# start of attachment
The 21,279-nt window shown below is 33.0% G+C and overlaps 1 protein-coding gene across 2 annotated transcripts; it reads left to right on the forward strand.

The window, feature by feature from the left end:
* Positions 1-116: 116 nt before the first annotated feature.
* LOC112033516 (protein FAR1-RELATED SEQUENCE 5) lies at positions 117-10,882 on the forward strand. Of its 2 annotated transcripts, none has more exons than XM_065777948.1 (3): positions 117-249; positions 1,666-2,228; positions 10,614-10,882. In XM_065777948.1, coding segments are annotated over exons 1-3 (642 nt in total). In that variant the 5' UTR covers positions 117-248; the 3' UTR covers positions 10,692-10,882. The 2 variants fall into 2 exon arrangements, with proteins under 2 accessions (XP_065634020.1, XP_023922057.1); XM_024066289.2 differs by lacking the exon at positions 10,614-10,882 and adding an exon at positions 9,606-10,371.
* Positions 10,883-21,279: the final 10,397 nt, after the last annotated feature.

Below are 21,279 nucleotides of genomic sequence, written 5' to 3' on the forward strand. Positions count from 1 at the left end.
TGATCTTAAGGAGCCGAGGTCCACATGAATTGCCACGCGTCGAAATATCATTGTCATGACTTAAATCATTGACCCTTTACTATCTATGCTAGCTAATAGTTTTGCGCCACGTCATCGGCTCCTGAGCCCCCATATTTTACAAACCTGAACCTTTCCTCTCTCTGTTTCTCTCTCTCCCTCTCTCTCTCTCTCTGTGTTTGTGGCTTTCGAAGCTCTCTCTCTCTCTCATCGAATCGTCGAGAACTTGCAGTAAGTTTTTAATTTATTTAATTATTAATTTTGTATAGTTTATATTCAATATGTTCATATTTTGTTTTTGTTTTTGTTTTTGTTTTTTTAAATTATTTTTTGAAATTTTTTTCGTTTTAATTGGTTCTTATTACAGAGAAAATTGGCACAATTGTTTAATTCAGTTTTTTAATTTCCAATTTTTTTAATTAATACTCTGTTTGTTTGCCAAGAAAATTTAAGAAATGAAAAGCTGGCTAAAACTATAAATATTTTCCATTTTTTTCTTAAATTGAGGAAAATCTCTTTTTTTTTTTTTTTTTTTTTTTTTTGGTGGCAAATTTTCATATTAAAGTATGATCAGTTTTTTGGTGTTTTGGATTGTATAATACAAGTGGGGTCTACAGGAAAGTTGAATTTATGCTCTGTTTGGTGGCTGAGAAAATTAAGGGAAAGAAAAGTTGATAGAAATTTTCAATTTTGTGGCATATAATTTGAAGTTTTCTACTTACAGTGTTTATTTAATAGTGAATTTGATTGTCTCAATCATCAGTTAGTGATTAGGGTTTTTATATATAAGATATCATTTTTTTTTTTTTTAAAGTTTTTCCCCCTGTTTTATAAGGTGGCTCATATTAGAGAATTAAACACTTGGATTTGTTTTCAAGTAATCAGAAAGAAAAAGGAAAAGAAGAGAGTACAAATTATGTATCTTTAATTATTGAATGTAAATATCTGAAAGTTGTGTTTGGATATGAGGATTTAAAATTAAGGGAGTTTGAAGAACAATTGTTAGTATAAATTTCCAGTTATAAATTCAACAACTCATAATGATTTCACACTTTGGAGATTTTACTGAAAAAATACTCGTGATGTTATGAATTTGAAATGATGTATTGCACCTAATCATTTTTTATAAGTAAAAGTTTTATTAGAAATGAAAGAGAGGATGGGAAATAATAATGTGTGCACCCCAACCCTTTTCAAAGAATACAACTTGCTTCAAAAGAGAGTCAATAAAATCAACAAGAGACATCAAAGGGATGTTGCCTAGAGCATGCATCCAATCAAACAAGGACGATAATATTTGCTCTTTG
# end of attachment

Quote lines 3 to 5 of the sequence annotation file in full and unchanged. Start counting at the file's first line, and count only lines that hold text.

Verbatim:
* Positions 1-116: 116 nt before the first annotated feature.
* LOC112033516 (protein FAR1-RELATED SEQUENCE 5) lies at positions 117-10,882 on the forward strand. Of its 2 annotated transcripts, none has more exons than XM_065777948.1 (3): positions 117-249; positions 1,666-2,228; positions 10,614-10,882. In XM_065777948.1, coding segments are annotated over exons 1-3 (642 nt in total). In that variant the 5' UTR covers positions 117-248; the 3' UTR covers positions 10,692-10,882. The 2 variants fall into 2 exon arrangements, with proteins under 2 accessions (XP_065634020.1, XP_023922057.1); XM_024066289.2 differs by lacking the exon at positions 10,614-10,882 and adding an exon at positions 9,606-10,371.
* Positions 10,883-21,279: the final 10,397 nt, after the last annotated feature.